As of yesterday afternoon, users of computers running the Microsoft Windows 2000 operating system were feeling serious affects of network worms, thanks to a Plug-and-Play vulnerability known as MS05-309. Media outlets including CNN, ABC, the Associated Press and The New York Times have suffered computer shutdowns, and analysts said we haven’t seen the end of the drama yet.
Microsoft is downplaying the attack. Meanwhile, Finland-based F-Secure said big organizations that are getting hit have most likely introduced the infection to the internal network via infected laptops.
Computers running Windows 2000 with port 445/TCP open that did not have last week’s patches installed, or that have loaded the patches but haven’t rebooted, are vulnerable, according to security firms.
Bot War Heating Up?
Some security researchers and antivirus companies are calling it a battle between rival virus writers to see whose bots can do the most damage with a variety of worms.
F-Secure said there are now nine different worms or bots exploiting the week-old Plug-and-Play vulnerability. Most of the recent problems are caused by a worm the firm calls Zotob.D and two bots it calls IRCBot.es and IRCbot.et.
F-Secure is reporting 11 different samples of malware using the vulnerability, including three Zotob variants, one Rbot, one Sdbot, one CodBot, three IRCbots and two variants of Bozori. F-Secure said it seems there are two groups that are fighting — IRCbot and Bozori vs. Zotbots and other bots.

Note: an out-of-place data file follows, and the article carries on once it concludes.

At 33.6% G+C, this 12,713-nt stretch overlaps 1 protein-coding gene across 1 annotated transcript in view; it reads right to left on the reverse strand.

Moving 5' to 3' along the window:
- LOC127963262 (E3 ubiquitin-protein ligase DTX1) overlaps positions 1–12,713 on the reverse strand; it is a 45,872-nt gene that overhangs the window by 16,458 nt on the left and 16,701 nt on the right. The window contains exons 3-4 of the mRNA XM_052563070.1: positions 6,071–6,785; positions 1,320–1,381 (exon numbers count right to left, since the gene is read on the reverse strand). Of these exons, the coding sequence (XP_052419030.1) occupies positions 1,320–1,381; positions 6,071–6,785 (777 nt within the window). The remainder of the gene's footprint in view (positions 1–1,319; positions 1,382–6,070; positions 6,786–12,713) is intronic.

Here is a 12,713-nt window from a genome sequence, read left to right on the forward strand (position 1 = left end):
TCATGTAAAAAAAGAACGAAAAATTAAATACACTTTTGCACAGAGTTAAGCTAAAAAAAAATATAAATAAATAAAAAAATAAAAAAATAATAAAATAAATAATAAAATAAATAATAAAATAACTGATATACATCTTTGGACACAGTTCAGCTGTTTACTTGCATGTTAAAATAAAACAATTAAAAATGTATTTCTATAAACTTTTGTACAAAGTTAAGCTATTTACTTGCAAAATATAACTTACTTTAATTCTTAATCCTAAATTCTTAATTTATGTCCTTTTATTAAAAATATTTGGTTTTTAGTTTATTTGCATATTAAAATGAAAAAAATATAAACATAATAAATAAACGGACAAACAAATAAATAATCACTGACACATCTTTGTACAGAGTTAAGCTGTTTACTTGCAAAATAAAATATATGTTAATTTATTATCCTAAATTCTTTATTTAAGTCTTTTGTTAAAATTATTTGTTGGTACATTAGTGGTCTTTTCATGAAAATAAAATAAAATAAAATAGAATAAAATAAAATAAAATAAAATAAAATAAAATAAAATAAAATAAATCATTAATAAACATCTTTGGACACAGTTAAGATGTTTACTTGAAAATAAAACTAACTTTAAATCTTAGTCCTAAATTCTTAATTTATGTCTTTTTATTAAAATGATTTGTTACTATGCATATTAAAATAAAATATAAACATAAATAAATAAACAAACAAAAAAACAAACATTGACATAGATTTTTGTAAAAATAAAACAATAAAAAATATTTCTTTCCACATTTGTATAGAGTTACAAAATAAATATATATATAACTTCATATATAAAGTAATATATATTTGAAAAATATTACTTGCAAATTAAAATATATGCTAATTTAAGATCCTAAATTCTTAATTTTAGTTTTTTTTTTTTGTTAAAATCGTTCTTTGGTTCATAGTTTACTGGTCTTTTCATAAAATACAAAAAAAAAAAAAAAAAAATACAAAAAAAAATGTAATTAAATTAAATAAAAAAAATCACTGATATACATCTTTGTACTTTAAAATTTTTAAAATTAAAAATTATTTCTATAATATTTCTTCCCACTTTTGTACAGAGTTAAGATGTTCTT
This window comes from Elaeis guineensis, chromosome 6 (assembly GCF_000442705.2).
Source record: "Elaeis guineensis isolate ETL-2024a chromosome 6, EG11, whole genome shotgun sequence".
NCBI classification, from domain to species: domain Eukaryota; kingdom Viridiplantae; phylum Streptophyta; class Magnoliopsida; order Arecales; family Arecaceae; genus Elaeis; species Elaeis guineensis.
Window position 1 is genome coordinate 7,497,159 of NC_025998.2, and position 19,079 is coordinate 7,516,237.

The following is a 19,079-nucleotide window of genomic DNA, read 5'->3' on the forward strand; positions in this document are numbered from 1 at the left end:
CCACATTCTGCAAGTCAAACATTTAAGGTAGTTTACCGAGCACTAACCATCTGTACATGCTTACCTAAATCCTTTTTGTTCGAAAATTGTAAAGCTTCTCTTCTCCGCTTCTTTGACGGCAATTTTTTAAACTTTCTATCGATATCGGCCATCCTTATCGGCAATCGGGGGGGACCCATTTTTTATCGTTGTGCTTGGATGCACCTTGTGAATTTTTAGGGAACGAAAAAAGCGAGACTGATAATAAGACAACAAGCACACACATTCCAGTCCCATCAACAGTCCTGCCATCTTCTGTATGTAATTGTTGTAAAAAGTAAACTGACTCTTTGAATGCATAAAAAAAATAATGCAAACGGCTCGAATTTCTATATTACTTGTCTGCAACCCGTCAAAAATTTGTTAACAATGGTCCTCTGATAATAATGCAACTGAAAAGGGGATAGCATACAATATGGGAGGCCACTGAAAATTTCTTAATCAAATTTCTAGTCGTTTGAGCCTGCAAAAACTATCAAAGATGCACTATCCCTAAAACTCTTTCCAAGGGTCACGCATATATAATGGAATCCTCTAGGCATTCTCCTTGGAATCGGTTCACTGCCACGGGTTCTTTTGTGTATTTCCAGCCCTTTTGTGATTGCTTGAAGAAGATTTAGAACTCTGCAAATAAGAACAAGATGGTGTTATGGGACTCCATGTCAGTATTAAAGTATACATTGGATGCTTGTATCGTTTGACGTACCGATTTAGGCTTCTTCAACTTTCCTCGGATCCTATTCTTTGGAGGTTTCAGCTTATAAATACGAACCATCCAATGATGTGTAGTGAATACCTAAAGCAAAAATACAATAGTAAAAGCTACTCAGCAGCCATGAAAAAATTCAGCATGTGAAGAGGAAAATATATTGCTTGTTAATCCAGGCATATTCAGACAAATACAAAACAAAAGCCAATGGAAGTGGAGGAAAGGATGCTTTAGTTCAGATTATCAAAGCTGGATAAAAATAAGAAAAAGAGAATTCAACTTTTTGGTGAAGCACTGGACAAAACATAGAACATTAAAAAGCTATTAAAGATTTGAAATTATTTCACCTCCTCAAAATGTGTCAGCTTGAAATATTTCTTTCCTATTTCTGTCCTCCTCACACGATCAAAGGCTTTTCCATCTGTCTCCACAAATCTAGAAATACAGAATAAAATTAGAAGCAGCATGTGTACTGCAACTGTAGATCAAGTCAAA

Ken Dunham, director of malicious code research at iDefense, a Reston, Va.-based threat intelligence firm, told TechNewsWorld his firm has seen at least 20 different bots emerge over the last three days to exploit the Plug-and-Play vulnerability.
“There’s some talk that there might be a worm war among bot authors. It’s too early to say for sure, but we do see a lot of bot activity,” Dunham said. “It’s almost like a race among different virus authors as to who can get to the vulnerability networks first.”
Analysts said each variant will have success in any vulnerable environment. They compare this incident to the MS03-26 in 2003. That critical Windows flaw was found in Microsoft DirectX, a group of technologies designed to make Windows-based computer run certain graphics, video, 3D animation and audio applications.
History Repeats Itself
“Similar to MS03-26, I expect this exploitation to hang around and become widely integrated in lots of code,” Dunham said. “Hundreds if not thousands of new bots and Trojan families will emerge from this code. We’ll continue to see it until all computers are completely patched or until the Windows 2000 operating system is retired.”
Microsoft is trying to close the book on the incident. The software giant issued a statement yesterday indicating that it rates the issue as a “low threat” for customers.
“Zotob has thus far had a low rate of infection. Zotob only targets Windows 2000. Customers running other versions such as Windows XP, or customers who have applied the MS05-039 update to Windows 2000 are not impacted by this attack,” the statement read.